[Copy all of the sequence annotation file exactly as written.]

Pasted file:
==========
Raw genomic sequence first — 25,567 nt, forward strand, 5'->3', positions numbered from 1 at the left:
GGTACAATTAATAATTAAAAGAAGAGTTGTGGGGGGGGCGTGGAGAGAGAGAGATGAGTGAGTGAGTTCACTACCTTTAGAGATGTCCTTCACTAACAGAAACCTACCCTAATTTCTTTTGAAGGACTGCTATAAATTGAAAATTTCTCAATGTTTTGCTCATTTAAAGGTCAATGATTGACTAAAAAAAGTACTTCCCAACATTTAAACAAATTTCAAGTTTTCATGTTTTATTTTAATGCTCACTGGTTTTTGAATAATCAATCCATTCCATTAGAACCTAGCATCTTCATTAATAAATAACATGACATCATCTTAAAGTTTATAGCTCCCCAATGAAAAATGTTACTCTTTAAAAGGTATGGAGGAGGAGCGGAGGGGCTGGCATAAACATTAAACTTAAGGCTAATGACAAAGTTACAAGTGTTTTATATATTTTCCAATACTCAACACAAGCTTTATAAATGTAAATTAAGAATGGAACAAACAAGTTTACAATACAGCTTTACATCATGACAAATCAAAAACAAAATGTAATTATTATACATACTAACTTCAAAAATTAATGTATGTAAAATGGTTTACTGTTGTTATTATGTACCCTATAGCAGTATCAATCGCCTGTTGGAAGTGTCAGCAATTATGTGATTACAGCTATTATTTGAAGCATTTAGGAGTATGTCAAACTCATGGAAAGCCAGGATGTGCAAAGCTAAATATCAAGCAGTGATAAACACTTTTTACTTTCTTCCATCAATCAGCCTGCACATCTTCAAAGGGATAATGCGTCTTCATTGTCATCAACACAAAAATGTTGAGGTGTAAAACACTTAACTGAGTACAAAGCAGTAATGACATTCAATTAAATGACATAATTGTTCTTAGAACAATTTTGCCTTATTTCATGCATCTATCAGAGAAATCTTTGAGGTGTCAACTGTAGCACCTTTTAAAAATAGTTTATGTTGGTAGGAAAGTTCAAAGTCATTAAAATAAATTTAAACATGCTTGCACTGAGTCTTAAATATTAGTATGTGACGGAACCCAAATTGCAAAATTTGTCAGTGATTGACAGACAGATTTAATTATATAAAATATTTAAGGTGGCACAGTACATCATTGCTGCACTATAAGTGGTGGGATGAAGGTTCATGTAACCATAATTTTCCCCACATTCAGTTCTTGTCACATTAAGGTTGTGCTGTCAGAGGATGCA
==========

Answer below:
Raw genomic sequence first — 25,567 nt, forward strand, 5'->3', positions numbered from 1 at the left:
GGTACAATTAATAATTAAAAGAAGAGTTGTGGGGGGGGCGTGGAGAGAGAGAGATGAGTGAGTGAGTTCACTACCTTTAGAGATGTCCTTCACTAACAGAAACCTACCCTAATTTCTTTTGAAGGACTGCTATAAATTGAAAATTTCTCAATGTTTTGCTCATTTAAAGGTCAATGATTGACTAAAAAAAGTACTTCCCAACATTTAAACAAATTTCAAGTTTTCATGTTTTATTTTAATGCTCACTGGTTTTTGAATAATCAATCCATTCCATTAGAACCTAGCATCTTCATTAATAAATAACATGACATCATCTTAAAGTTTATAGCTCCCCAATGAAAAATGTTACTCTTTAAAAGGTATGGAGGAGGAGCGGAGGGGCTGGCATAAACATTAAACTTAAGGCTAATGACAAAGTTACAAGTGTTTTATATATTTTCCAATACTCAACACAAGCTTTATAAATGTAAATTAAGAATGGAACAAACAAGTTTACAATACAGCTTTACATCATGACAAATCAAAAACAAAATGTAATTATTATACATACTAACTTCAAAAATTAATGTATGTAAAATGGTTTACTGTTGTTATTATGTACCCTATAGCAGTATCAATCGCCTGTTGGAAGTGTCAGCAATTATGTGATTACAGCTATTATTTGAAGCATTTAGGAGTATGTCAAACTCATGGAAAGCCAGGATGTGCAAAGCTAAATATCAAGCAGTGATAAACACTTTTTACTTTCTTCCATCAATCAGCCTGCACATCTTCAAAGGGATAATGCGTCTTCATTGTCATCAACACAAAAATGTTGAGGTGTAAAACACTTAACTGAGTACAAAGCAGTAATGACATTCAATTAAATGACATAATTGTTCTTAGAACAATTTTGCCTTATTTCATGCATCTATCAGAGAAATCTTTGAGGTGTCAACTGTAGCACCTTTTAAAAATAGTTTATGTTGGTAGGAAAGTTCAAAGTCATTAAAATAAATTTAAACATGCTTGCACTGAGTCTTAAATATTAGTATGTGACGGAACCCAAATTGCAAAATTTGTCAGTGATTGACAGACAGATTTAATTATATAAAATATTTAAGGTGGCACAGTACATCATTGCTGCACTATAAGTGGTGGGATGAAGGTTCATGTAACCATAATTTTCCCCACATTCAGTTCTTGTCACATTAAGGTTGTGCTGTCAGAGGATGCA